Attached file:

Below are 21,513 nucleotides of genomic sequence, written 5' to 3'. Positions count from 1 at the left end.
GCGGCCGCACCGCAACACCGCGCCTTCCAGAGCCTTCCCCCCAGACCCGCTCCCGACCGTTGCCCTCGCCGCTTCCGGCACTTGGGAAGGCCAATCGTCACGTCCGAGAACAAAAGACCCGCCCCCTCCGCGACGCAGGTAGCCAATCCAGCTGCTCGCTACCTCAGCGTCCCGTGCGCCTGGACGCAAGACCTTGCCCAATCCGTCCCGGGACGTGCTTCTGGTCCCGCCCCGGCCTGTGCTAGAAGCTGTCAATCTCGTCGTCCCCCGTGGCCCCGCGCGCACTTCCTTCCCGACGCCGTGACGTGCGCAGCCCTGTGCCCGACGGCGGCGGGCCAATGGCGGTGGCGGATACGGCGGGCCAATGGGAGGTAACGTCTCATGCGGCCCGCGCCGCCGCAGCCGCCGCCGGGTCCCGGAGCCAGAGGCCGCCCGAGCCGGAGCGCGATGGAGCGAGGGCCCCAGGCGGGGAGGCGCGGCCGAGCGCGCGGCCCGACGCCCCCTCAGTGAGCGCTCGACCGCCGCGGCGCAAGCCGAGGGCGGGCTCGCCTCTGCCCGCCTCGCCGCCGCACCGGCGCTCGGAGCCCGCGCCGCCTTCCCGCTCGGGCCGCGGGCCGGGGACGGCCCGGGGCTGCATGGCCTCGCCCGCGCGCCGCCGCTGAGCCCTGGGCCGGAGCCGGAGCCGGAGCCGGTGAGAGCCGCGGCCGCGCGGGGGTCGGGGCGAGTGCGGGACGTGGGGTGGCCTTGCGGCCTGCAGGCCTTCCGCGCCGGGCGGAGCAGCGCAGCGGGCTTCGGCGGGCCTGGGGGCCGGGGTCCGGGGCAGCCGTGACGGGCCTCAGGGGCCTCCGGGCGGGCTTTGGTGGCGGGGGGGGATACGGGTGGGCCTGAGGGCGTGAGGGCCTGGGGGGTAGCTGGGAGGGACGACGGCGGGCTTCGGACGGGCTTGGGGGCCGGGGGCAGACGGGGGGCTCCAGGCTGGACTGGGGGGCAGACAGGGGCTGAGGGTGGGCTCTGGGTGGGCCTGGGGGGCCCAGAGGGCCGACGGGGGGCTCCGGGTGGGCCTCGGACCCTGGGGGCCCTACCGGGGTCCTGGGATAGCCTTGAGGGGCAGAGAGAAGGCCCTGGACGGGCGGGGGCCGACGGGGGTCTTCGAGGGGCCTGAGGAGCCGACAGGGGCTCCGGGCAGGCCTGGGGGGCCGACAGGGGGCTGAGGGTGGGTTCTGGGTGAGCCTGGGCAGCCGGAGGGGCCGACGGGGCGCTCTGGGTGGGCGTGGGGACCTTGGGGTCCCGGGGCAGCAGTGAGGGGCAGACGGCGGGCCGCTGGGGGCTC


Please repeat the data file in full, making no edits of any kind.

Below are 21,513 nucleotides of genomic sequence, written 5' to 3'. Positions count from 1 at the left end.
GCGGCCGCACCGCAACACCGCGCCTTCCAGAGCCTTCCCCCCAGACCCGCTCCCGACCGTTGCCCTCGCCGCTTCCGGCACTTGGGAAGGCCAATCGTCACGTCCGAGAACAAAAGACCCGCCCCCTCCGCGACGCAGGTAGCCAATCCAGCTGCTCGCTACCTCAGCGTCCCGTGCGCCTGGACGCAAGACCTTGCCCAATCCGTCCCGGGACGTGCTTCTGGTCCCGCCCCGGCCTGTGCTAGAAGCTGTCAATCTCGTCGTCCCCCGTGGCCCCGCGCGCACTTCCTTCCCGACGCCGTGACGTGCGCAGCCCTGTGCCCGACGGCGGCGGGCCAATGGCGGTGGCGGATACGGCGGGCCAATGGGAGGTAACGTCTCATGCGGCCCGCGCCGCCGCAGCCGCCGCCGGGTCCCGGAGCCAGAGGCCGCCCGAGCCGGAGCGCGATGGAGCGAGGGCCCCAGGCGGGGAGGCGCGGCCGAGCGCGCGGCCCGACGCCCCCTCAGTGAGCGCTCGACCGCCGCGGCGCAAGCCGAGGGCGGGCTCGCCTCTGCCCGCCTCGCCGCCGCACCGGCGCTCGGAGCCCGCGCCGCCTTCCCGCTCGGGCCGCGGGCCGGGGACGGCCCGGGGCTGCATGGCCTCGCCCGCGCGCCGCCGCTGAGCCCTGGGCCGGAGCCGGAGCCGGAGCCGGTGAGAGCCGCGGCCGCGCGGGGGTCGGGGCGAGTGCGGGACGTGGGGTGGCCTTGCGGCCTGCAGGCCTTCCGCGCCGGGCGGAGCAGCGCAGCGGGCTTCGGCGGGCCTGGGGGCCGGGGTCCGGGGCAGCCGTGACGGGCCTCAGGGGCCTCCGGGCGGGCTTTGGTGGCGGGGGGGGATACGGGTGGGCCTGAGGGCGTGAGGGCCTGGGGGGTAGCTGGGAGGGACGACGGCGGGCTTCGGACGGGCTTGGGGGCCGGGGGCAGACGGGGGGCTCCAGGCTGGACTGGGGGGCAGACAGGGGCTGAGGGTGGGCTCTGGGTGGGCCTGGGGGGCCCAGAGGGCCGACGGGGGGCTCCGGGTGGGCCTCGGACCCTGGGGGCCCTACCGGGGTCCTGGGATAGCCTTGAGGGGCAGAGAGAAGGCCCTGGACGGGCGGGGGCCGACGGGGGTCTTCGAGGGGCCTGAGGAGCCGACAGGGGCTCCGGGCAGGCCTGGGGGGCCGACAGGGGGCTGAGGGTGGGTTCTGGGTGAGCCTGGGCAGCCGGAGGGGCCGACGGGGCGCTCTGGGTGGGCGTGGGGACCTTGGGGTCCCGGGGCAGCAGTGAGGGGCAGACGGCGGGCCGCTGGGGGCTC